White-washing. In these racial charged times in Hollywood, especially following the #OscarsSoWhite protest earlier this year, the blowback flared up again with two specific pieces of news last week: the first look at Scarlett Johansson in Ghost in the Shell, and the appearance of Tilda Swinton as the Ancient One in the Doctor Strange trailer. On the subject of the latter, the film’s screenwriter spoke on the matter in a recent interview comparing the situation to Star Trek’s classic no-win scenario, the Kobayashi Maru. Sure, Marvel whitewashed an Asian character, but a particularly stereotypical Asian character from a political *ahem* tricky area.

In a video interview with Double Toasted, C. Robert Cargill was asked about Swinton’s portrayal of the Ancient One, and he describes her casting as being caught between a rock and a hard place for the production. Should they whitewash? Should they embrace the stereotype? And if they do embrace, what do they do about the billion-and-a-half moviegoers that live in a country that doesn’t even acknowledge a certain region that the Ancient One comes from, let’s call it, Schmibet? Cargill answers:

“The thing about the Ancient One is it is Marvel’s Kobayashi Maru. There is no other character in Marvel history that is such a cultural landmine, that is absolutely unwinnable. I’ve been reading a bunch of people talking about it and the really frustrating thing about it this week is that most of the people who have thoughts on it haven’t thought it all the way through and they go, ‘Why didn’t they just do this?’ And it’s like, I could tell you why. I could tell you why every single decision that involves the Ancient One is a bad one, and just like the Kobayashi Maru, it all comes down on which way you’re willing to lose.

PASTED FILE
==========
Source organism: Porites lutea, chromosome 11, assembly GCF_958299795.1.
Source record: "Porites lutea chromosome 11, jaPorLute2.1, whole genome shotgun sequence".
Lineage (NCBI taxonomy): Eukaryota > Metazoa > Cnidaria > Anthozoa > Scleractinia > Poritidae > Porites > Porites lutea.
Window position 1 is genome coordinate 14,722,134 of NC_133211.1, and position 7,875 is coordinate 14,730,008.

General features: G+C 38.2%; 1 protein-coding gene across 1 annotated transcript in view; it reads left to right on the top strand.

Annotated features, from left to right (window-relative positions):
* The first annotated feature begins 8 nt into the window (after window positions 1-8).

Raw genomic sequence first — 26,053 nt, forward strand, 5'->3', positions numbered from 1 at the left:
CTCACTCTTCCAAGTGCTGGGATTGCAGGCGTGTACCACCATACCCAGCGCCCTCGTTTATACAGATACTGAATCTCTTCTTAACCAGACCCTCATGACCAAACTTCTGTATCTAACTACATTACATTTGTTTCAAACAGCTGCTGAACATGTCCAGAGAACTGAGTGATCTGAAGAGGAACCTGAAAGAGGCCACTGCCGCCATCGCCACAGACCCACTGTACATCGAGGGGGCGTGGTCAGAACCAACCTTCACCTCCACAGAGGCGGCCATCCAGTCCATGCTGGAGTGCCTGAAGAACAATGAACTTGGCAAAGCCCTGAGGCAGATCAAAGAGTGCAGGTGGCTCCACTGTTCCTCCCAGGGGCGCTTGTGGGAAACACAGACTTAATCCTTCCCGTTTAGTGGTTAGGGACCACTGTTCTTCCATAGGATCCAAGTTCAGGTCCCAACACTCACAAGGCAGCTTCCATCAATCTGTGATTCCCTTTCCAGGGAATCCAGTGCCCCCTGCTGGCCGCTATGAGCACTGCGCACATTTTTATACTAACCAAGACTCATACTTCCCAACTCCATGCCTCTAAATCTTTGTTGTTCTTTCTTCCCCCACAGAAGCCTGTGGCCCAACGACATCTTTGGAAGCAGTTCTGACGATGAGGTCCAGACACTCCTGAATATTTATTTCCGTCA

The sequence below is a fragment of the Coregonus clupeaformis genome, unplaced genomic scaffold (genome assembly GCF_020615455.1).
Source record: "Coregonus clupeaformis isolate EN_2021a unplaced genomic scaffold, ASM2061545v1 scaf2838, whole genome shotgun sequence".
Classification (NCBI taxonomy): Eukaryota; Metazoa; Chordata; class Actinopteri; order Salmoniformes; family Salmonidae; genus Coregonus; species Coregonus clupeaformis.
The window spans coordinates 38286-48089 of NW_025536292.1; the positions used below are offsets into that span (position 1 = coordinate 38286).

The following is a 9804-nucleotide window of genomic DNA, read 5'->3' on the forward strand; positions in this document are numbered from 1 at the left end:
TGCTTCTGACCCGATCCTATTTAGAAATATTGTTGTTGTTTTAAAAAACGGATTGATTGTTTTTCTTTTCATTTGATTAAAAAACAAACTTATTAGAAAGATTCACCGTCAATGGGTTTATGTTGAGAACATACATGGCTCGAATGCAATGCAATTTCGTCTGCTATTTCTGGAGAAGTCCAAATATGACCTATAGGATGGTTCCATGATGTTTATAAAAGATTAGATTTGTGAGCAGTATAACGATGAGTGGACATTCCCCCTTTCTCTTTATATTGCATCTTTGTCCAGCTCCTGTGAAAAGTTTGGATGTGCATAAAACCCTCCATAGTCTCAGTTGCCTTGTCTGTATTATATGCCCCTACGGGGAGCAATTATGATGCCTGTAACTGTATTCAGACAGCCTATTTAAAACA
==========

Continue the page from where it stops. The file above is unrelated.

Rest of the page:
“The Ancient One was a racist stereotype who comes from a region of the world that is in a very weird political place. He originates from Tibet, so if you acknowledge that Tibet is a place and that he’s Tibetan, you risk alienating one billion people who think that that’s bulls**t and risk the Chinese government going, ‘Hey, you know one of the biggest film-watching countries in the world? We’re not going to show your movie because you decided to get political.’ If we decide to go the other way and cater to China in particular and have him be in Tibet… if you think it’s a good idea to cast a Chinese actress as a Tibetan character, you are out of your damn fool mind and have no idea what the f**k you’re talking about.”

This just in: show businesses is a business. Surprise, surprise. Of course, this is not the first time that Marvel has bumped up against this problem of using a character that’s, shall we say, behind the times. Of course, their solution for the Mandarin in Iron Man 3 was the same by casting Ben Kingsley, a move that did have its share of detractors, but was then subverted with the reveal that this Mandarin was an imposter. Of course, a great many more people got ticked off about the fake-Mandarin dodge, but maybe Marvel has something similar up their sleeve for Doctor Strange. Perhaps Swinton’s Ancient One is a shape-shifter. I guess we’ll find out.

Doctor Strange will be in theaters everywhere on November 4.

Source: ScreenRant

Category: Film

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